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A Case for Changing the Professional Military Education Paradigm

By Command Sgt. Maj. Chris Faris

U.S. Special Operations Command

October 02, 2013

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Because our junior leaders – commissioned and noncommissioned officers – operate more independently and with greater responsibility today than ever before, it is time to change our professional military education paradigm to match the expectations we place on these leaders. “That’s above your pay grade” is a thing of the past. “Early to need” is what they require now.

The chairman of the Joint Chiefs of Staff, Gen. Martin Dempsey published his white paper, “America’s Military – A Profession of Arms” in February 2012. In this paper, he issues a singular challenge to us, the volunteer force: “Renewing our commitment to the profession of arms is essential to ensure we maintain the best-led and best-trained force in the world – leadership is the foundation of our profession,” Dempsey said.

The chairman’s statement demands examination and an honest look at our force.  It demands that we ask ourselves how are we grooming leaders, and are we doing it either correctly or the best way we can? Each service has its own leadership development model that accounts for both tangible and intangible dynamics, and each is influenced heavily by their roles, missions and culture, especially in the intangible dynamic arena. However, if we look at our military as a whole, the one common tangible dynamic is our professional military education. Though each service has a different PME emphasis for its officers and NCOs, they all have PME and, I submit, share the same PME paradigm.

The current paradigm for PME is based upon the belief that a military career is a progression from tactical to operational to strategic leadership as Soldiers attain each level of war or control. This is convenient and allows nice and neat stovepiping by rank and position. However, this convenience also creates barriers. Has anyone ever been told that an answer to a question is “above their pay grade” or “that’s in the operational or strategic realm, and you need to focus on the tactical?” We all have. But, has anyone ever asked why those are the default answers?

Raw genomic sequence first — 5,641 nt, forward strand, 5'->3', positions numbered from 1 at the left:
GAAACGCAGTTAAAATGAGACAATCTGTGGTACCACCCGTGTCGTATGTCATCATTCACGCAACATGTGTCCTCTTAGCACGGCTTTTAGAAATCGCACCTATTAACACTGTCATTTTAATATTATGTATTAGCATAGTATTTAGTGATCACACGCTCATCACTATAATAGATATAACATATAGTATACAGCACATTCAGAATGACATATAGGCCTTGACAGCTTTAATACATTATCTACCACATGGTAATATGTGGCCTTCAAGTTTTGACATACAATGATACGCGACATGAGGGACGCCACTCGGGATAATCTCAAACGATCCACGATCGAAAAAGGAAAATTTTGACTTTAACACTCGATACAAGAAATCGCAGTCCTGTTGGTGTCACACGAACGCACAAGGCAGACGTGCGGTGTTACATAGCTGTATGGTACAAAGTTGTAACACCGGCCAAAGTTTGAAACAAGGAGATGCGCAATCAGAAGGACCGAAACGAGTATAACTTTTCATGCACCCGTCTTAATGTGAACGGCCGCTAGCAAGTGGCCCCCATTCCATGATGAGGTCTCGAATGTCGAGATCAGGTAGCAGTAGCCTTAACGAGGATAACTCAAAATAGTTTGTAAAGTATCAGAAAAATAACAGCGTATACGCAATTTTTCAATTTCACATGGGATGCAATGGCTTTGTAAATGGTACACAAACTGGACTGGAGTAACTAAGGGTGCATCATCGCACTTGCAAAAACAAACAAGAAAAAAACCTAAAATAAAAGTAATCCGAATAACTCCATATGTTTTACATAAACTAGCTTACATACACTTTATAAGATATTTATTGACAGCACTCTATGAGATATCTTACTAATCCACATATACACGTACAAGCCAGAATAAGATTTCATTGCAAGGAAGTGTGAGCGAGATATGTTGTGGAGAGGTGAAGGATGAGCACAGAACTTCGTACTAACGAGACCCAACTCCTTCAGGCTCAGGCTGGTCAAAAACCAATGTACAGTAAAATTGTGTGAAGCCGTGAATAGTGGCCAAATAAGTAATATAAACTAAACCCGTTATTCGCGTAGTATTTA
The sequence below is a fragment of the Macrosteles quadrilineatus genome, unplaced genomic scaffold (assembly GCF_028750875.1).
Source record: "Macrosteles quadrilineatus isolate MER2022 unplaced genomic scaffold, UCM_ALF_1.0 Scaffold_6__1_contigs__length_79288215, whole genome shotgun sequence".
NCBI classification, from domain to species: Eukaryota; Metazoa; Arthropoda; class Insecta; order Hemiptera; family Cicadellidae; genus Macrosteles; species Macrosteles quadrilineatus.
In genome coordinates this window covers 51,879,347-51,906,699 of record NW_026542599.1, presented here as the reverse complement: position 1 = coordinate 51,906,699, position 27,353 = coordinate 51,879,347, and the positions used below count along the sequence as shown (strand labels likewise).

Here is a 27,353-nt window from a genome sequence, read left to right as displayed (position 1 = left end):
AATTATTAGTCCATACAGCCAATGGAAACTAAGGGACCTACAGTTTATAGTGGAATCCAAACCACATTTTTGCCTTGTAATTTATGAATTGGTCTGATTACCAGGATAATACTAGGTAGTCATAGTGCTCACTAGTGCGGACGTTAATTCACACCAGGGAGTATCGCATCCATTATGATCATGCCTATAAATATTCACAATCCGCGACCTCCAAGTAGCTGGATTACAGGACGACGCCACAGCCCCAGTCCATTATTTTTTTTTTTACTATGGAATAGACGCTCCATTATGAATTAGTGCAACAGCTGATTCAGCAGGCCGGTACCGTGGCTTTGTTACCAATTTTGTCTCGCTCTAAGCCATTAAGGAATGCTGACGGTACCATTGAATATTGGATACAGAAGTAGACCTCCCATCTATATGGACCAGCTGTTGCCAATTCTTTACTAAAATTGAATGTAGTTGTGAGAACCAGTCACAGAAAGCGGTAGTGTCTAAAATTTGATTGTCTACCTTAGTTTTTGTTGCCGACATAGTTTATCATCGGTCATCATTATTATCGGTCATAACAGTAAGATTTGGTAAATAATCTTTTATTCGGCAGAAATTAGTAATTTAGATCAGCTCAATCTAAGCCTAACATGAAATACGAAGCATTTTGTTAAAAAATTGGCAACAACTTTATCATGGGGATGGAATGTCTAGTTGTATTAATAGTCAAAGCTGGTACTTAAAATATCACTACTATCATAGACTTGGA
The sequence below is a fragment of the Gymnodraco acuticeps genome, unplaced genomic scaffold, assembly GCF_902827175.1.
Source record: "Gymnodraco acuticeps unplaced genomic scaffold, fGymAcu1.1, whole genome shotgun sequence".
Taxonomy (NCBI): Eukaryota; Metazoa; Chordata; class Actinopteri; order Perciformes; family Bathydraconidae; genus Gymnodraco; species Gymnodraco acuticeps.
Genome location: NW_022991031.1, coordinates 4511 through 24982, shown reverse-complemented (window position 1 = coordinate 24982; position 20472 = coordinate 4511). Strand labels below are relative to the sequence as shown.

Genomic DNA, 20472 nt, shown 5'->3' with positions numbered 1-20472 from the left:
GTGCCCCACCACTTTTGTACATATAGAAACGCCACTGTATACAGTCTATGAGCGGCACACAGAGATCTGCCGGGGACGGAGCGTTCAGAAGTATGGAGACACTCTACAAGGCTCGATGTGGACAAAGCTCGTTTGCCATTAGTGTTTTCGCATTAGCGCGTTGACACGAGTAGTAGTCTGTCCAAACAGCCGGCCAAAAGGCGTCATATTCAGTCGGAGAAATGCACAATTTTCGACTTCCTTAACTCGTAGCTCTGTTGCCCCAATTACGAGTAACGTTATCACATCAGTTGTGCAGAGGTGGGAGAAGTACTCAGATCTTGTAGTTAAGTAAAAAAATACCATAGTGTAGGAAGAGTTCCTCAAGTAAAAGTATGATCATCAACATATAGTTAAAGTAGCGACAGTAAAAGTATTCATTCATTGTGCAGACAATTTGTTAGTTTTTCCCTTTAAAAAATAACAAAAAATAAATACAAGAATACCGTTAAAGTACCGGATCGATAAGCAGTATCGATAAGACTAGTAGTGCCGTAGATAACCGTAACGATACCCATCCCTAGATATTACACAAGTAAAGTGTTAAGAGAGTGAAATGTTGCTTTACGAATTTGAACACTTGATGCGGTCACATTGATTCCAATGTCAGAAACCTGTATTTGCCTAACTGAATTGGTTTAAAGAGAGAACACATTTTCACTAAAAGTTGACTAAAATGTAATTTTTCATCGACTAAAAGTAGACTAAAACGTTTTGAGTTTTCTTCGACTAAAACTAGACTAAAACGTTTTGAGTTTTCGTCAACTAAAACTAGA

Let’s examine the “why” under the current paradigm. If you look at the following diagram (admittedly simplified for discussion), it is clear that these solid barriers exist because, institutionally, we have created a modality that supports both the attitude and the belief. We intentionally stovepipe ranks into each level of war or control. The default answers in the previous paragraph came about because of this delineation. As a second-order effect, these barriers also prevent an honest examination of the levels of war or control to determine what should be “early to need” regardless of rank or position. 

SFC Rank Insignia.

For example, according to the current paradigm, an E-6 or O-3 does not have a requirement (nor, according to some attitudes, a need) to understand Title 22 or Title 18 authorities. Yet the future force in its Phase 0 (Shape) and Phase 1 (Deter) Building Partnership Capacity roles should understand these authorities at the appropriate level. What good is capacity if it can’t be fully employed to counter a nation state’s threats and adversaries? What good is capacity if those who are training that capacity do not understand the context in which it will or should be employed? Many resources are available under Title 22 and Title 18 authorities that do not exist in Title 10.

SFC Rank Insignia.

Under the current paradigm, do we truly support mission command and its intent? Mission command consists of three key attributes – understanding, intent and trust. If we overlay our PME paradigm to these three attributes, does it support the proper leader development for Joint Force 2020? These and the previous questions will best be answered after proposing a new paradigm.

I submit that a military career is truly about a progression from individual leadership to organizational leadership along a continuum of the levels of war and control. In the simplest of terms, the diagram below, shows how, the continuum is ever-present and influencing, though leadership is the constant focus. Notice the gap between individual leadership and organizational leadership. This is intentional from a PME perspective, allowing the services to appropriately fill positions based upon roles, missions and culture. This is the gap that should be filled with elements from the operational and strategic levels to meet “early to need” requirements.